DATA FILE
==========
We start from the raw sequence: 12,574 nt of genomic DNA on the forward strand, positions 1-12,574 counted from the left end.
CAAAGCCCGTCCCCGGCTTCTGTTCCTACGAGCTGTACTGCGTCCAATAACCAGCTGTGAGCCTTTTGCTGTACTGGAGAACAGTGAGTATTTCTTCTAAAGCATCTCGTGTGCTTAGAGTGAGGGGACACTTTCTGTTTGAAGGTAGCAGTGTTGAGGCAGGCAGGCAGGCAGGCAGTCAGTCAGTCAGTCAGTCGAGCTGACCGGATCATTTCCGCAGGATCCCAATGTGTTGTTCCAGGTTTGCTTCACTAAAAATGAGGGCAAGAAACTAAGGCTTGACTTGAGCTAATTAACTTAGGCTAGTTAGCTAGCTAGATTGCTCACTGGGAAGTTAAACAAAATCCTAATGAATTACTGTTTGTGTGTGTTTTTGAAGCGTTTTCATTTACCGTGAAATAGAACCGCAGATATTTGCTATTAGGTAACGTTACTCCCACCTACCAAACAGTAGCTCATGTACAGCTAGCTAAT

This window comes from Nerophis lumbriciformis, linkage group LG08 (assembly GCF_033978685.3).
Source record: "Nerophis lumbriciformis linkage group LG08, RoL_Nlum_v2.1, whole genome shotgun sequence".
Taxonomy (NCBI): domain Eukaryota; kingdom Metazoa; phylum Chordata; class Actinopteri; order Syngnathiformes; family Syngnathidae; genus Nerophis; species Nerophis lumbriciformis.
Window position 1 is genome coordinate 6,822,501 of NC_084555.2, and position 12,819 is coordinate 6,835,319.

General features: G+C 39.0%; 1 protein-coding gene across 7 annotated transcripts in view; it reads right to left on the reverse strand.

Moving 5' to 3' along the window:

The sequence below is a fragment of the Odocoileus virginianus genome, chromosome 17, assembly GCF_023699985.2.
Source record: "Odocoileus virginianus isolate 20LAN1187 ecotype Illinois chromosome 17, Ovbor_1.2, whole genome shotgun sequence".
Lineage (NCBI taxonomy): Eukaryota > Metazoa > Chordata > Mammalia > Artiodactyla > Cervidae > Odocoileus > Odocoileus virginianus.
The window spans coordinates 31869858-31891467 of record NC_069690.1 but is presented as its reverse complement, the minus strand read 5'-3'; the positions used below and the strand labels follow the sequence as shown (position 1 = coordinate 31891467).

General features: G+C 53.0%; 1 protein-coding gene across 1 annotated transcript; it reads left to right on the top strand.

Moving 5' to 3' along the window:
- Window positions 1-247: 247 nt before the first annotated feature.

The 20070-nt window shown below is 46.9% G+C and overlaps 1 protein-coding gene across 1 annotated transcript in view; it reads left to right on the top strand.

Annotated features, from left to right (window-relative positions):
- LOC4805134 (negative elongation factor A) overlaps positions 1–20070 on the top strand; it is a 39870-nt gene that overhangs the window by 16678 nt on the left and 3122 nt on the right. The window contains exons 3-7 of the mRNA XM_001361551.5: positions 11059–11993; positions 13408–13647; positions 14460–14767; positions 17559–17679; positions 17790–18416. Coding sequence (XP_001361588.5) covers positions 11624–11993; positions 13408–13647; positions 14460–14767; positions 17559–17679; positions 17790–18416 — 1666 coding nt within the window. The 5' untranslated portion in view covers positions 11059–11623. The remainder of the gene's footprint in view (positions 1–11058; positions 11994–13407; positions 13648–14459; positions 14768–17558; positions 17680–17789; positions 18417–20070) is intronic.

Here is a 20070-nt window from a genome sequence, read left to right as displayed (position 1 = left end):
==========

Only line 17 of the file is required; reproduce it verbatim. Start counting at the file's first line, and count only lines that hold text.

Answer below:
Annotated features, from left to right (window-relative positions):